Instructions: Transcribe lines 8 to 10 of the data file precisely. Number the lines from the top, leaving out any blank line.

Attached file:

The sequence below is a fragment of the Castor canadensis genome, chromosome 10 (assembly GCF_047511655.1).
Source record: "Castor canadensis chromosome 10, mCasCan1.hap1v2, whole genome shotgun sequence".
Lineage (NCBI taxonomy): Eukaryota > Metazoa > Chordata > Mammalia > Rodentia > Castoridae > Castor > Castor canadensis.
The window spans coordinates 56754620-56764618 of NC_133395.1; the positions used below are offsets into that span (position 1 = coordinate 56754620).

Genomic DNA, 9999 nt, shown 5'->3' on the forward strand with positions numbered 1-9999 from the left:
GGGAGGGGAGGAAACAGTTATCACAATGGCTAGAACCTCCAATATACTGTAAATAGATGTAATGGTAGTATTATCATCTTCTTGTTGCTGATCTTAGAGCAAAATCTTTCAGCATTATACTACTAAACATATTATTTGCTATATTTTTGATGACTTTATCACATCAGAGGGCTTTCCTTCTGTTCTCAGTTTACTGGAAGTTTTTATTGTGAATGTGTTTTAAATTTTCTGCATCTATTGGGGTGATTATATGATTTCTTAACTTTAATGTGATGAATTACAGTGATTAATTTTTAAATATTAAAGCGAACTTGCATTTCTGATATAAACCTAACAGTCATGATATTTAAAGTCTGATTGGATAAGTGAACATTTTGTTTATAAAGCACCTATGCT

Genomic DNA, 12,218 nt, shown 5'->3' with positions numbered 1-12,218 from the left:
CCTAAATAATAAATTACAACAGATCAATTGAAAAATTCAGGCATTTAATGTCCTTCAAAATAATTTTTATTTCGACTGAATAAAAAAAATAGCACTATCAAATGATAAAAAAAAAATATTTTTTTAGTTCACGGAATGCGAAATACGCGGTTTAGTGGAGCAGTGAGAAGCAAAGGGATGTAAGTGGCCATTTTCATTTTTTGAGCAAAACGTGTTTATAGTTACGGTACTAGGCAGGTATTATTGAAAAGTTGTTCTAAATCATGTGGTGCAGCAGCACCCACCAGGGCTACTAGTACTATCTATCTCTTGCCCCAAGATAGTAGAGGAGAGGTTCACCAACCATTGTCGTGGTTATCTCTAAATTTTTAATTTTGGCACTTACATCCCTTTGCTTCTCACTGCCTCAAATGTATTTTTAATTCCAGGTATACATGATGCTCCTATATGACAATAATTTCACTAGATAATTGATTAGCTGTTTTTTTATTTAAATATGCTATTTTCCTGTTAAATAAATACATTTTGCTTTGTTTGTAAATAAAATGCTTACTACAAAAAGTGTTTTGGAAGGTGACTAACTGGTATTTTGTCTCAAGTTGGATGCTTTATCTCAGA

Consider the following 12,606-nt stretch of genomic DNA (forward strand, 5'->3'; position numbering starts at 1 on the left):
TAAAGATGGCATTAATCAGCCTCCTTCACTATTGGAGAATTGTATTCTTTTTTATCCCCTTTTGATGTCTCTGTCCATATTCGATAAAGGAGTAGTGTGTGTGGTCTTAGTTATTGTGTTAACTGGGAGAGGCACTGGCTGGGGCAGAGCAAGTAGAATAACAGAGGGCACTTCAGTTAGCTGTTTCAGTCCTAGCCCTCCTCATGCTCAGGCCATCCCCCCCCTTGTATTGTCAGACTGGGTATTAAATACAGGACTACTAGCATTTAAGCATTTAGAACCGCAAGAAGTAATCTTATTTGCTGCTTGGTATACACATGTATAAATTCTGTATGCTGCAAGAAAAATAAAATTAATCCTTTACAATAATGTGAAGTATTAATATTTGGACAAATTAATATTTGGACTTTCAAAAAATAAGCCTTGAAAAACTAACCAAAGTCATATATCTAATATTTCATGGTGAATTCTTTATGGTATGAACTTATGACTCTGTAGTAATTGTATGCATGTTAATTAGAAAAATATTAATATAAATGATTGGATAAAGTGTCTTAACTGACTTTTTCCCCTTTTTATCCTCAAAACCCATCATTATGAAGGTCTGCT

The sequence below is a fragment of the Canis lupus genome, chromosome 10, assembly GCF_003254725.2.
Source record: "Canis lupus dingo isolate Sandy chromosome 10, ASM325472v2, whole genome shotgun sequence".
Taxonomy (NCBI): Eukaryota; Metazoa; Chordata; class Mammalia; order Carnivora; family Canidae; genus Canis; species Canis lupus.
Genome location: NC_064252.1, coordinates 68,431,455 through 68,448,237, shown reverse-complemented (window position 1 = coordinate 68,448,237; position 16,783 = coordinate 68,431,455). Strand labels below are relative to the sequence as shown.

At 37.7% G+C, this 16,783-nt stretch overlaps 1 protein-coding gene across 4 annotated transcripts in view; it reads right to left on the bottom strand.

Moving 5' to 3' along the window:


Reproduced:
CCTAAATAATAAATTACAACAGATCAATTGAAAAATTCAGGCATTTAATGTCCTTCAAAATAATTTTTATTTCGACTGAATAAAAAAAATAGCACTATCAAATGATAAAAAAAAAATATTTTTTTAGTTCACGGAATGCGAAATACGCGGTTTAGTGGAGCAGTGAGAAGCAAAGGGATGTAAGTGGCCATTTTCATTTTTTGAGCAAAACGTGTTTATAGTTACGGTACTAGGCAGGTATTATTGAAAAGTTGTTCTAAATCATGTGGTGCAGCAGCACCCACCAGGGCTACTAGTACTATCTATCTCTTGCCCCAAGATAGTAGAGGAGAGGTTCACCAACCATTGTCGTGGTTATCTCTAAATTTTTAATTTTGGCACTTACATCCCTTTGCTTCTCACTGCCTCAAATGTATTTTTAATTCCAGGTATACATGATGCTCCTATATGACAATAATTTCACTAGATAATTGATTAGCTGTTTTTTTATTTAAATATGCTATTTTCCTGTTAAATAAATACATTTTGCTTTGTTTGTAAATAAAATGCTTACTACAAAAAGTGTTTTGGAAGGTGACTAACTGGTATTTTGTCTCAAGTTGGATGCTTTATCTCAGA

Consider the following 12,606-nt stretch of genomic DNA (forward strand, 5'->3'; position numbering starts at 1 on the left):
TAAAGATGGCATTAATCAGCCTCCTTCACTATTGGAGAATTGTATTCTTTTTTATCCCCTTTTGATGTCTCTGTCCATATTCGATAAAGGAGTAGTGTGTGTGGTCTTAGTTATTGTGTTAACTGGGAGAGGCACTGGCTGGGGCAGAGCAAGTAGAATAACAGAGGGCACTTCAGTTAGCTGTTTCAGTCCTAGCCCTCCTCATGCTCAGGCCATCCCCCCCCTTGTATTGTCAGACTGGGTATTAAATACAGGACTACTAGCATTTAAGCATTTAGAACCGCAAGAAGTAATCTTATTTGCTGCTTGGTATACACATGTATAAATTCTGTATGCTGCAAGAAAAATAAAATTAATCCTTTACAATAATGTGAAGTATTAATATTTGGACAAATTAATATTTGGACTTTCAAAAAATAAGCCTTGAAAAACTAACCAAAGTCATATATCTAATATTTCATGGTGAATTCTTTATGGTATGAACTTATGACTCTGTAGTAATTGTATGCATGTTAATTAGAAAAATATTAATATAAATGATTGGATAAAGTGTCTTAACTGACTTTTTCCCCTTTTTATCCTCAAAACCCATCATTATGAAGGTCTGCT